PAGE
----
COVID-19 patients are treated on isolation units in negative-pressure rooms, which means that the air in the room is ventilated out through special ducts so that it does not disperse out of a patient’s room into the rest of the unit or the hospital.

On an average pre-pandemic day, the hospital operates six negative-pressure rooms. The hospital now has entire negative-pressure units. The engineering department at MelroseWakefield Hospital has been modifying current clinical areas and also building new clinical space to address the anticipated surge in patients. The engineers devised a way to effectively provide negative-pressure air flow to entire units, rather than one room at a time. In addition, the engineers have increased the total bed capacity in the hospital by approximately 50 percent, by enabling beds and critical equipment with access to electrical power in parts of the hospital never typically used to treat patients.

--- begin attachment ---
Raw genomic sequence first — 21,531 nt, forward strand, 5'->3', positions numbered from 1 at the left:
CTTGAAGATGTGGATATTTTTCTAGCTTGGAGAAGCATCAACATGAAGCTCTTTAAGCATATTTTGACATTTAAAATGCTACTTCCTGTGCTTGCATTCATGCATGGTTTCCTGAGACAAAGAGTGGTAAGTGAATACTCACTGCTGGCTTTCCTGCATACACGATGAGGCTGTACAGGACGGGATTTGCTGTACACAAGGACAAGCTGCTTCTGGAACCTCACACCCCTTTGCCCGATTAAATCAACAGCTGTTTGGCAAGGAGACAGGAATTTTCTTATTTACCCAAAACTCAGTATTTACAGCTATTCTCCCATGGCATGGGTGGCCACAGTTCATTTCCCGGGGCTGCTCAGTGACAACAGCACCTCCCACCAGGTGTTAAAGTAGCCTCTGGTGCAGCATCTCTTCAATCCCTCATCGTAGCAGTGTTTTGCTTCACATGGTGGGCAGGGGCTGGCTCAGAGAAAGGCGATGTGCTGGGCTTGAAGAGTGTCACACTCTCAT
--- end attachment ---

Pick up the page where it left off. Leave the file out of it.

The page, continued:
“This has truly been a feat in engineering, and we are very proud of these efforts,” said Steven Sbardella, MD, emergency medicine physician and chief medical officer of MelroseWakefield Healthcare. “New clinical space has been created in the hallways, in waiting areas and in other traditionally non-clinical areas of the hospital. We certainly hope that we don’t need to rely on using these beds, but if it comes to that with the predicted surge, we can do so confidently knowing that we are treating patients safely and to the best of our ability.”